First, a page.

An article published in the October 11, 2013 issue of BMC Journal (BMC Medicine 2013, 11:222) should deal a fatal blow to an industry rife with fraud: The food supplements. But will it? Read on…
A number of small studies conducted in recent years have suggested a sizable percentage of herbal products are not what they purport to be. These studies had several problems. They were small, they used techniques that could make their conclusions open to criticism by sworn skeptics, and most importantly, they ran smack against a multi-billion industry and Senator Orrin Hatch, their mouthpiece in Washington.
With $5 billion in annual sales, what’s a few millions to buy influence with some key congressmen? There are 29,000 herbal medicines, and the number keeps growing. The industry has become politically “too big to fail” in the sense that a very large proportion of the American people is using one or more of these nostrums, many thousands of people directly or indirectly benefit from it economically,and the propaganda machine against the “nanny state” is in full throttle.
What’s in those fake supplements?
The article in the BMC journal should shake the foundations of the supplement industry. Unlike previous studies, the investigators used a DNA technique called barcoding which uses selected DNA sequences to uniquely identify any organism of interest, be it plant, animal, bacterial, or viral. Basically, the same principle used in uniquely identifying any item you buy in the store.
The researchers selected popular medicinal herbs, and then randomly bought different brands of those products from stores and outlets in Canada and the United States. In all, they tested 44 bottles of popular supplements sold by 12 companies.
They found that many were not what they claimed to be, and that pills labeled as popular herbs were often diluted —or replaced entirely—by cheap fillers like soybean, wheat and rice. Among the supplements tested was echinacea that is supposed to fight off colds, but instead what you got is ground up Parthenium hysterophorus, a bitter-tasting weed (so it must be good for you), and rashes, nausea and explosive flatulence.
The beauty of the paper is that the results are incontrovertible—they are based on DNA. So what is the industry’s response? The New York Times reports that “Stefan Gafner, the Chief Science Officer at the American Botanical Council, a nonprofit group that promotes the use of herbal supplements, said the study was flawed, in part because the barcoding technology it used could not always identify herbs that have been purified and highly processed.”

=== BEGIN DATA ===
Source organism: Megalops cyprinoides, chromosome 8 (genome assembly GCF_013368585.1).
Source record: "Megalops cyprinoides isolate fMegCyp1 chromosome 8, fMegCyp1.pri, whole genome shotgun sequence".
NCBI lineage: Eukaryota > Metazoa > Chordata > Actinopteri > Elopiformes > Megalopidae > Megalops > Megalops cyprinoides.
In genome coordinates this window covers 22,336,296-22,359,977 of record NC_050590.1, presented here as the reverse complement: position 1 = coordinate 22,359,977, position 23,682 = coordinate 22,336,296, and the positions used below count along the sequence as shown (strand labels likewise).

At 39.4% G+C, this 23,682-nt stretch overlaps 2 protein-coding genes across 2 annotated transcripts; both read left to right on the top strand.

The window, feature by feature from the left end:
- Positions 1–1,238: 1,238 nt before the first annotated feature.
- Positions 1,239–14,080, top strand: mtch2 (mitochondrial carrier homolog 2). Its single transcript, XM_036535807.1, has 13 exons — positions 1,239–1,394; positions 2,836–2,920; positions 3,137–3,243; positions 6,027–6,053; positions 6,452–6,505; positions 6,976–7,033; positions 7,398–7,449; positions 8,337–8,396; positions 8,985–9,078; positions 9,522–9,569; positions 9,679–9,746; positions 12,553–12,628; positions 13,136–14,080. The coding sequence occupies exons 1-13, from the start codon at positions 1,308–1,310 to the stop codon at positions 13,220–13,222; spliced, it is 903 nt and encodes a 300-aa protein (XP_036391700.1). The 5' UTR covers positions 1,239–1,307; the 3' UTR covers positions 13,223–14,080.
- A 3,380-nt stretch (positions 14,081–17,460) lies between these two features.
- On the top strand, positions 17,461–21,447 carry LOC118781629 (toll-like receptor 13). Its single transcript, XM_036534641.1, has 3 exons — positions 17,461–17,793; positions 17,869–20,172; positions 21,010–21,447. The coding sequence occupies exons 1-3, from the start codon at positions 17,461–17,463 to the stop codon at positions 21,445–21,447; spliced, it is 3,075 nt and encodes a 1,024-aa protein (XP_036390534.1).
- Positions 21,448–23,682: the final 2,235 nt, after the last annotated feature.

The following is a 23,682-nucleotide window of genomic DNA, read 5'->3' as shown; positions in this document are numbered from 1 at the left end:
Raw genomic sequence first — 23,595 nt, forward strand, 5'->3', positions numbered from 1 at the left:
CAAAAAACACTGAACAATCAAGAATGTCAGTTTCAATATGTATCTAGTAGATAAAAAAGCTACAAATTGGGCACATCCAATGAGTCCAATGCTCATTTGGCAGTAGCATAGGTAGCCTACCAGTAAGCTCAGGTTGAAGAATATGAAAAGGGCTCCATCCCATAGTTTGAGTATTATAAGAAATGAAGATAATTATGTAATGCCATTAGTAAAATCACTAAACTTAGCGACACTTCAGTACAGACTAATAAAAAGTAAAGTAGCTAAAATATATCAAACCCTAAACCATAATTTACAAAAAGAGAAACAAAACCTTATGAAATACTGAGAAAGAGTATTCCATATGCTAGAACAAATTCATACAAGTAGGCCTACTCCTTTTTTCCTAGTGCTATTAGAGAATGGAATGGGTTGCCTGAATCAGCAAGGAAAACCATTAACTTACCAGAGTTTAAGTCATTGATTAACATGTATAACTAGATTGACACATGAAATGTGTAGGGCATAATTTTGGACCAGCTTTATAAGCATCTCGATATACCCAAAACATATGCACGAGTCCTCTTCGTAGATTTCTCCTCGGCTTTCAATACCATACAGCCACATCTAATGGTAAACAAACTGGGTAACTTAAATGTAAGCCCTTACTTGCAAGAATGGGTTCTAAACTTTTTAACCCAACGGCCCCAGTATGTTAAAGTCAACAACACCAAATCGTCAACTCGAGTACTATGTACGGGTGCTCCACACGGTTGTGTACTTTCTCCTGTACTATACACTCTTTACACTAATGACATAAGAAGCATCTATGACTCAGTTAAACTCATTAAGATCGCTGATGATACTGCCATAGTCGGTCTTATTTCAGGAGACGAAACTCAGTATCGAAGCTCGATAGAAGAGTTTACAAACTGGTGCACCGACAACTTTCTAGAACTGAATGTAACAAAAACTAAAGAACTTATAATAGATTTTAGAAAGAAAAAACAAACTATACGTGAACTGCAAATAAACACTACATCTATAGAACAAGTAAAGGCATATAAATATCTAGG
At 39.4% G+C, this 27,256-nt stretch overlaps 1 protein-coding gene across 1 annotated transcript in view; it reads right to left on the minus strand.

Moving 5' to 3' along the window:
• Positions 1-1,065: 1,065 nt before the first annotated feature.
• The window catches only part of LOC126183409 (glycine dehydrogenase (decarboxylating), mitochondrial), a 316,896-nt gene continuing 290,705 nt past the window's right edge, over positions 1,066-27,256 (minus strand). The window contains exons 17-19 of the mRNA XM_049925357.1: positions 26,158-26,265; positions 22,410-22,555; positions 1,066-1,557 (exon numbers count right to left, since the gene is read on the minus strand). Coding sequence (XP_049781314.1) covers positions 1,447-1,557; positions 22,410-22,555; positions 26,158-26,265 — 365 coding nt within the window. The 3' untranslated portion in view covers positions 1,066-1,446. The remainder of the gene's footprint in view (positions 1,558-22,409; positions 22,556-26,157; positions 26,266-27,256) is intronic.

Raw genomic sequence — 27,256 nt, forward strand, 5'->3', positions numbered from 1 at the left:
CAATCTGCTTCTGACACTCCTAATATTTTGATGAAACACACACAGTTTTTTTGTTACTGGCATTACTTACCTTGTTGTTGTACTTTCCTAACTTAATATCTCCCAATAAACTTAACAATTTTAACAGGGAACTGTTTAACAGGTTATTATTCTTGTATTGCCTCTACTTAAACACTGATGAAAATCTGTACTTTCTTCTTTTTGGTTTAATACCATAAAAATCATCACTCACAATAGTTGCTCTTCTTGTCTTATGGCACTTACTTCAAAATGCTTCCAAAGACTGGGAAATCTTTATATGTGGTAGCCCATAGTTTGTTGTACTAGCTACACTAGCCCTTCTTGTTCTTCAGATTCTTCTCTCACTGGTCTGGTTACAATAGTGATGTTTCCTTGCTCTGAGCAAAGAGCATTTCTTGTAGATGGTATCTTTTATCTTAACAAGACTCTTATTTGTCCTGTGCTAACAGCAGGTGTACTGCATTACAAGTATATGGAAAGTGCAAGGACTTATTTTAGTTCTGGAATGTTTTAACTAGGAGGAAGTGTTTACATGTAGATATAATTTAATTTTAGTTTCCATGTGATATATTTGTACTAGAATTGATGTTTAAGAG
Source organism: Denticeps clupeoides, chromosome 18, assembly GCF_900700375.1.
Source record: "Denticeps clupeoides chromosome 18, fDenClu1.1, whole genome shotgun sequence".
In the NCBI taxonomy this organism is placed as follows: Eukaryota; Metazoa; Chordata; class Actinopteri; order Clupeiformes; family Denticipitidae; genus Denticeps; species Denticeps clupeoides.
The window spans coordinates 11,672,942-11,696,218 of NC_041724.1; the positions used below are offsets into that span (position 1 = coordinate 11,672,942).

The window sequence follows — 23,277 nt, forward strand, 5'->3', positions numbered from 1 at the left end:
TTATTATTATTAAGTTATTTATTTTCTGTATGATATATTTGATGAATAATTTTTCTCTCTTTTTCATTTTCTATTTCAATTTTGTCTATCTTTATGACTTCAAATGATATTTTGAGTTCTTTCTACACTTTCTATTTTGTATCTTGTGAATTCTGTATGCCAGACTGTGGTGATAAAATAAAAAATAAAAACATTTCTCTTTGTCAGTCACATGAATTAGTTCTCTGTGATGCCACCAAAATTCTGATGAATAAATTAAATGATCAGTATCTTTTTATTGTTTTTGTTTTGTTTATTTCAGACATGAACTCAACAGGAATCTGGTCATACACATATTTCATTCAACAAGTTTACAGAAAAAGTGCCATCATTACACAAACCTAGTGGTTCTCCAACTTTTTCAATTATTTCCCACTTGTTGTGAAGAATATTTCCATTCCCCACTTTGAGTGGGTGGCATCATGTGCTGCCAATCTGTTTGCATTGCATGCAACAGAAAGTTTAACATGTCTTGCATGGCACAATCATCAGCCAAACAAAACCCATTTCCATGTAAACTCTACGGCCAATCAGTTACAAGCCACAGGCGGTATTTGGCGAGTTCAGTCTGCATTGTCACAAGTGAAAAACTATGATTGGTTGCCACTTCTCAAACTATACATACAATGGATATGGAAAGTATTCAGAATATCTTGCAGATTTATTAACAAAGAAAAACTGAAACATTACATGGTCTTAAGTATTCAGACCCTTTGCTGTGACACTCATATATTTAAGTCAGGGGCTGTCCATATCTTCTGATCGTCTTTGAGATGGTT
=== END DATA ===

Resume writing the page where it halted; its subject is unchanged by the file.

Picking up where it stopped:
Echoes of another fake scientific group, The Tobacco Research Council, in their rear-guard tactic of raising doubt about the validity of the science. Except that the hired guns of the tobacco industry had a lot more chutzpah than Dr. Garner. “Over all, I would agree that quality control is an issue in the herbal industry,” Dr. Gafner said. “But I think that what’s represented here is overblown. I don’t think it’s as bad as it looks according to this study.”
Clever! This implies that these were just manufacturing errors. The fact that so many products contained mostly fillers (or worse) tells me that no error is involved—it was deliberate fraud. Furthermore, the real issue is not so much manufacturing quality control; the issue is the quality of the evidence that those nostrums do what they claim they do.
You might ask, why isn’t the industry regulated just like any drug if they purport to medicinal benefits? They get away with it because Senator Orrin Hatch of Utah defanged FDA oversight of this industry in 1994. In fact, he blocked any subsequent attempts to tame the Wild West state of the industry by threatening to block all funding for the FDA.
Not to belabor the point, but his son, Scott Hatch, is raking in millions of dollars as a lobbyist for the industry. Such is the power of one senator from Utah, and his son, in our democracy. The Founding Fathers would probably not be pleased with the misshapen mutant their creation has become.
Featured photo credit: Photl.com